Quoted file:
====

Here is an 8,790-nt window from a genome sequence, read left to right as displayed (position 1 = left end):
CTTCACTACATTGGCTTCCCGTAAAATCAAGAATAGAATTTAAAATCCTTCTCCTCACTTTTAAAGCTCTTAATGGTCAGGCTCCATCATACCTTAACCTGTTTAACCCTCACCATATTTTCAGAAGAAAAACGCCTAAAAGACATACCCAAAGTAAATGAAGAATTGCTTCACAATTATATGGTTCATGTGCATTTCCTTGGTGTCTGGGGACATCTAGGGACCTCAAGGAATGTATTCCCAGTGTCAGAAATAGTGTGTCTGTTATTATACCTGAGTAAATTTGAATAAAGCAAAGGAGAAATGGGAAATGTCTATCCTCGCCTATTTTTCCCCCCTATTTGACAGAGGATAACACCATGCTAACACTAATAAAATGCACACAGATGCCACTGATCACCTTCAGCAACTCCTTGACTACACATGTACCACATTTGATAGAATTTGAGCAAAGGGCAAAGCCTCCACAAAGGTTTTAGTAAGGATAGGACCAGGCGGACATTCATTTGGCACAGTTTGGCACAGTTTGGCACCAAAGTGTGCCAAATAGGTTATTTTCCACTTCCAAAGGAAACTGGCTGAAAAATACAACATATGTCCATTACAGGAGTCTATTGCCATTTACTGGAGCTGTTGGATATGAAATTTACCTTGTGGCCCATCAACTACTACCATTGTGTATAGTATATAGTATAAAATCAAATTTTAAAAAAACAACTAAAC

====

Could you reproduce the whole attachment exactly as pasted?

Here is an 8,790-nt window from a genome sequence, read left to right as displayed (position 1 = left end):
CTTCACTACATTGGCTTCCCGTAAAATCAAGAATAGAATTTAAAATCCTTCTCCTCACTTTTAAAGCTCTTAATGGTCAGGCTCCATCATACCTTAACCTGTTTAACCCTCACCATATTTTCAGAAGAAAAACGCCTAAAAGACATACCCAAAGTAAATGAAGAATTGCTTCACAATTATATGGTTCATGTGCATTTCCTTGGTGTCTGGGGACATCTAGGGACCTCAAGGAATGTATTCCCAGTGTCAGAAATAGTGTGTCTGTTATTATACCTGAGTAAATTTGAATAAAGCAAAGGAGAAATGGGAAATGTCTATCCTCGCCTATTTTTCCCCCCTATTTGACAGAGGATAACACCATGCTAACACTAATAAAATGCACACAGATGCCACTGATCACCTTCAGCAACTCCTTGACTACACATGTACCACATTTGATAGAATTTGAGCAAAGGGCAAAGCCTCCACAAAGGTTTTAGTAAGGATAGGACCAGGCGGACATTCATTTGGCACAGTTTGGCACAGTTTGGCACCAAAGTGTGCCAAATAGGTTATTTTCCACTTCCAAAGGAAACTGGCTGAAAAATACAACATATGTCCATTACAGGAGTCTATTGCCATTTACTGGAGCTGTTGGATATGAAATTTACCTTGTGGCCCATCAACTACTACCATTGTGTATAGTATATAGTATAAAATCAAATTTTAAAAAAACAACTAAAC